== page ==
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Youth and Experience
Talking with Blake Anderson and Mike Stulac, Part One
What makes their story so interesting? Both were Junior National Champions, Mike Stulac has two Open Nationals titles, and the May-December pairing has found success in the big arena this year.
How old were you when you started playing paddle?
BA: I started playing paddle at the age of seven at the Noe Pond Club in Chatham, NJ. My father started taking me out on the court and hitting with me.
MS: I was literally born with a paddle in my hand. A friend of my parents, Don Ferguson, had lived in NJ for a few years, fell in love with the game, and put a court in his backyard. The group of families got too big for the backyard so with the help of a grant, they put a four-court facility into a local park. I spent most of my time on those courts.
How did you start playing with each other?
BA: I have played with several partners. When I realized that I was getting better and better, I was looking for a veteran presence on the court. Mike and I have always played pickup matches together. We decided to play Patterson and see what happened. We took John Hughes/Marc Powers to three sets and so we kept playing more together.
MS: He is a great guy, he is young, quick and incredibly talented. I begged!
What do you enjoy most about playing with each other?
BA: What I enjoymost is the competitiveness we both bring to every match. We both want to win so badly so we give it our all on each and every point. I find that we complement each other very well, so it’s always fun, win or lose.
MS: It was great having a partner for the whole year because you get time to talk strategy and make changes to make the team better. Blake enjoys the strategy side of the game and, even at this late stage in my career, I was able to learn a lot. Also, Blake is so talented, it was just great to get in the mix of some of these tournaments again and be competitive.
Your results together have really been improving.-Do you get a chance to practice together a lot?
BA: We try to get out one to two times a week and work on different strategy. We have been using the Australian formation a lot more and we seem to be getting more comfortable with every match. It makes it easy that we live near each other. We practice a lot with the "Spoon Squad" at the Short Hills Club, which is a group of young guys that enjoy the occasional slash and beer.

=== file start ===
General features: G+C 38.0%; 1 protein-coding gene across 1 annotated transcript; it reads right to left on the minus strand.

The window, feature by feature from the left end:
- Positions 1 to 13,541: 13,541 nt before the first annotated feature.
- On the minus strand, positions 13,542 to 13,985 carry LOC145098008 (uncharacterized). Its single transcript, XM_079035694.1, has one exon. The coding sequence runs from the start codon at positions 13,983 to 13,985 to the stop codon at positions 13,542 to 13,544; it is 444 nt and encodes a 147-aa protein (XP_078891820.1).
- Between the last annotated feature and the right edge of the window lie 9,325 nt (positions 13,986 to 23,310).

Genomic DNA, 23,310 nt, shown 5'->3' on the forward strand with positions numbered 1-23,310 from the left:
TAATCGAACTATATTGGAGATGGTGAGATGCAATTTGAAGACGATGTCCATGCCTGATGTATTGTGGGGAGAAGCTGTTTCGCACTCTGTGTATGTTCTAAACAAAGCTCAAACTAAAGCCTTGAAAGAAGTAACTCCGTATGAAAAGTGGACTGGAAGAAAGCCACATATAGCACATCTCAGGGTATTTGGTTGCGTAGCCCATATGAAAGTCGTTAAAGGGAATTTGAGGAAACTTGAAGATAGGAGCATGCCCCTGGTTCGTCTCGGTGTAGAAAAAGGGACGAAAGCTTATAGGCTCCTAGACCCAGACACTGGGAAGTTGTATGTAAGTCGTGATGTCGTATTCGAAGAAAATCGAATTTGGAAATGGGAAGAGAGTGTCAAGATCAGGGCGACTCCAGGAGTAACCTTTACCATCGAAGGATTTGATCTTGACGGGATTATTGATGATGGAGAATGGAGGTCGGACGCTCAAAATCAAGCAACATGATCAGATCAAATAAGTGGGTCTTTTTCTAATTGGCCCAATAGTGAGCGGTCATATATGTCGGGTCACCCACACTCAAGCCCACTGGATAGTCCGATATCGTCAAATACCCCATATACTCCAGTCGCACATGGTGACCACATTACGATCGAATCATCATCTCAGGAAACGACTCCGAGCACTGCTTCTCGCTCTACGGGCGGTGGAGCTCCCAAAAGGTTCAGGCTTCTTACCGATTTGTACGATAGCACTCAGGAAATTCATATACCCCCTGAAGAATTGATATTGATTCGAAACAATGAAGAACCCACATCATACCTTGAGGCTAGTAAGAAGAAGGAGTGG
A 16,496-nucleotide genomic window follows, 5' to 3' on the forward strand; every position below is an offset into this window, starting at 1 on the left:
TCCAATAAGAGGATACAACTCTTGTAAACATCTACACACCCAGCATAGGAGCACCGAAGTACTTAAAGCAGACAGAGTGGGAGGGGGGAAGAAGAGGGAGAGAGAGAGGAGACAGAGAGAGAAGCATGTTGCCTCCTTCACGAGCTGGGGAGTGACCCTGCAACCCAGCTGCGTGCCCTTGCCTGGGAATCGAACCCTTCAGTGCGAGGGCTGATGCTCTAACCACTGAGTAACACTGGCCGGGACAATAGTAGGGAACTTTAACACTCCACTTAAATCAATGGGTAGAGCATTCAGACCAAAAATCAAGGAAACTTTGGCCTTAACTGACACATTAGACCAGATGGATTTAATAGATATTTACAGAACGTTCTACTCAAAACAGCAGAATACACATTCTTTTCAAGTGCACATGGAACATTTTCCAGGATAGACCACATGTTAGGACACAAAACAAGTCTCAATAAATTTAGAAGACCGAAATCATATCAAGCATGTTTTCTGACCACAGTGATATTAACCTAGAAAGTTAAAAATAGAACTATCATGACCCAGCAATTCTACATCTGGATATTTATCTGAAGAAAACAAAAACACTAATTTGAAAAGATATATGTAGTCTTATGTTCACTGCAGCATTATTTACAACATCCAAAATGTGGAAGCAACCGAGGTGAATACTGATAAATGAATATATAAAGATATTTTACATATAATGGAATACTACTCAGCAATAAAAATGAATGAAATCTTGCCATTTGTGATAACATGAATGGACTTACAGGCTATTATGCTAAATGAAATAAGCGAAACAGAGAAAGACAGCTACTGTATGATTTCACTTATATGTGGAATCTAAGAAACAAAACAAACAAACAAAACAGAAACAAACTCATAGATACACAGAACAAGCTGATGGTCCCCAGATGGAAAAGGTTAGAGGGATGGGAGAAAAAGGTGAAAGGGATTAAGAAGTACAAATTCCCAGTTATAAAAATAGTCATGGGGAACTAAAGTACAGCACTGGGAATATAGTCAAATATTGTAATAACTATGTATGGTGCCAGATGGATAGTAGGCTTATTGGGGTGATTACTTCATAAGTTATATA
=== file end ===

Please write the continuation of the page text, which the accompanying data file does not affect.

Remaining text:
MS: I would reiterate what Blake said—we tried to really focus on strategy when we were playing. We spent a lot of time discussing what strategies can work and where we were vulnerable and how we can limit those type of points. Overall, I was happy with our year as we did not lose a main draw match in two sets, which means we were competitive, but is also a bit frustrating that we didn’t find a way to close out those matches.
What is it like having a partner who is twenty years older/younger than you? Are there specific strengths/weaknesses that you think come with age/youth?
BA: I really enjoy playing the role I have in our partnership. I love moving around the court. I think Mike would agree that I’m slightly faster than he is so I usually run for the drop shots but Mike has been to every stage of the game. It is very beneficial to learn from him. I benefit from the veteran status that Mike brings and I think he benefits from me because the game is changing and I have been learning through that change so we use a combination of the tactics and strategy to create a game plan.
MS: At this stage in my career, I need a partner with weapons from the backcourt and good overheads and Blake has both. He has a very strong overhead, can hit off both sides in the backcourt, and, thankfully, get any short balls. His ability to control the court allowed us to compete very well all year with everyone we played. My goal is to volley well, get Blake opportunities to attack in the backcourt, and try to add a bit of wisdom when the match tempo is not in our favor.
Blake won Junior Nationals the same year (2011) that Mike won regular Nationals. How much do you think experience counts for in paddle?
BA: I think experience really plays a big role. I have not been in bigger matches until this year but with each match I go through I gain a mental and physical advantage for the next one. With the game changing so fast, it is great to have an old school vision from Mike combined with the newer strategy that I bring. You can definitely tell that because of the experience that Mike has, he really keeps us together as a team through deep matches.
MS: Wow, that really makes me feel old! The year I won the Nationals, I was already trying to find younger partners to help provide more weapons and speed, something Mark Parsons did incredibly well. My experience on the paddle court, I think generally brings a comfort level to my partners when things get tight. I generally like those matches and opportunities. But you don’t have to have played years of paddle to bring a wealth of experience to your partners. So many of the tennis players, like Jared Palmer, Marc Powers, and Parsons, to name a few, all bring years of training, wins and losses, and a mental strength that has been built from years of competition that gives them an advantage. Blake is a bit of an old soul and he has really spent time thinking about strategy and has no problem playing the long points. I learned a lot from him and, surprisingly, would push him to be more aggressive given all of his weapons.
Look for PART TWO coming next week.